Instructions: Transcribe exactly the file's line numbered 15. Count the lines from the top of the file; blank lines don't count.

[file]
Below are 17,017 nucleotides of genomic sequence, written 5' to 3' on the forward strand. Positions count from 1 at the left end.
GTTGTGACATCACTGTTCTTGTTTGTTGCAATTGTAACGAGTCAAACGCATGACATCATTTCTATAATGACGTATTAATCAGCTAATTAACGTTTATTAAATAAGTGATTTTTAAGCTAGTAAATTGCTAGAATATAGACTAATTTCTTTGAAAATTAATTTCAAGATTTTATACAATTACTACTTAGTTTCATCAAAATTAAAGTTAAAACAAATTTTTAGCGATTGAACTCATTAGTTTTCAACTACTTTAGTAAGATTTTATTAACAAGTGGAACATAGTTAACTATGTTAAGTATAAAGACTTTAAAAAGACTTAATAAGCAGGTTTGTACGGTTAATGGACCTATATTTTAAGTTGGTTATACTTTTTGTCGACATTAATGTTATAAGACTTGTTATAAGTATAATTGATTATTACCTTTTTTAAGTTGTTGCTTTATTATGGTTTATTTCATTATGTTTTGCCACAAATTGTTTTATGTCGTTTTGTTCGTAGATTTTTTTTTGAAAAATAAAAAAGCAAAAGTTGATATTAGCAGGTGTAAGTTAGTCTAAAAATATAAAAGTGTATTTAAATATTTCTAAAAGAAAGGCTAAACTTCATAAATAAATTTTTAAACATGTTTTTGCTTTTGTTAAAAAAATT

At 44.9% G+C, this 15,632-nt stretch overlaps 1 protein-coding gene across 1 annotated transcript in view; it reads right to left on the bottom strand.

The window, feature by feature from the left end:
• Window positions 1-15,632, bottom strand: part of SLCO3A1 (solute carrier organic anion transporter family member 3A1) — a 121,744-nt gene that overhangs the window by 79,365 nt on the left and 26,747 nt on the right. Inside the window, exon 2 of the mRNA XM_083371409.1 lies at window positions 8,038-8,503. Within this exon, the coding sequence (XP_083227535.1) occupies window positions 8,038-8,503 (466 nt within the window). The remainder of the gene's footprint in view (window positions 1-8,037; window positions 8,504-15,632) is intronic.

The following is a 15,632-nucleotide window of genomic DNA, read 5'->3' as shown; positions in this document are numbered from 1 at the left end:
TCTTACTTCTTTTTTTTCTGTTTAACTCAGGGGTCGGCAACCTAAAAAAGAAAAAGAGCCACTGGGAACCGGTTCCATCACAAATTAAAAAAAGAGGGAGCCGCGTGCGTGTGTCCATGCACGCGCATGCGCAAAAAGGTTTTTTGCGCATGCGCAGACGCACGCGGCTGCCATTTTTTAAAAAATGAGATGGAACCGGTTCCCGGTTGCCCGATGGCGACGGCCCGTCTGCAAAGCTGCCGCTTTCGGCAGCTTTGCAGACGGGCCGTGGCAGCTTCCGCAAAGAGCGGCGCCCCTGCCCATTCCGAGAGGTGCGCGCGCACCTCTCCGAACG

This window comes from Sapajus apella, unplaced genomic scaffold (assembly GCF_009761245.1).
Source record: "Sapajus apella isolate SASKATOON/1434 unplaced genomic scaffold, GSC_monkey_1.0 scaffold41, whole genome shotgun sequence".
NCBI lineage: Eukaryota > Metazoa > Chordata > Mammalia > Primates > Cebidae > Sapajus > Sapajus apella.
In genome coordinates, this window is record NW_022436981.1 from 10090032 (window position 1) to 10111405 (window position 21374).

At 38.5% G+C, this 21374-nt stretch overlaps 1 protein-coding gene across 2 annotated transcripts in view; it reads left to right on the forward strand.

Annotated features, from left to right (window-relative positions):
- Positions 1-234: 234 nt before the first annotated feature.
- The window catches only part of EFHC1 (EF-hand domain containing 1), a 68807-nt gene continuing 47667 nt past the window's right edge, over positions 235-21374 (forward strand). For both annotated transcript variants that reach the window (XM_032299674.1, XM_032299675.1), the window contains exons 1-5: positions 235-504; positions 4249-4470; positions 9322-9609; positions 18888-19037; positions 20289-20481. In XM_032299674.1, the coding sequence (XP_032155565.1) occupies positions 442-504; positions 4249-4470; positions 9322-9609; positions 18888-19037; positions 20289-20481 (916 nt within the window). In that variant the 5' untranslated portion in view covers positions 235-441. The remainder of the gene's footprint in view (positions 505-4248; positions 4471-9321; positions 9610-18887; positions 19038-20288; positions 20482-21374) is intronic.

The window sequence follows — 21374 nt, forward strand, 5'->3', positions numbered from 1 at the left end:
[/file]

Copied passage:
- The window catches only part of EFHC1 (EF-hand domain containing 1), a 68807-nt gene continuing 47667 nt past the window's right edge, over positions 235-21374 (forward strand). For both annotated transcript variants that reach the window (XM_032299674.1, XM_032299675.1), the window contains exons 1-5: positions 235-504; positions 4249-4470; positions 9322-9609; positions 18888-19037; positions 20289-20481. In XM_032299674.1, the coding sequence (XP_032155565.1) occupies positions 442-504; positions 4249-4470; positions 9322-9609; positions 18888-19037; positions 20289-20481 (916 nt within the window). In that variant the 5' untranslated portion in view covers positions 235-441. The remainder of the gene's footprint in view (positions 505-4248; positions 4471-9321; positions 9610-18887; positions 19038-20288; positions 20482-21374) is intronic.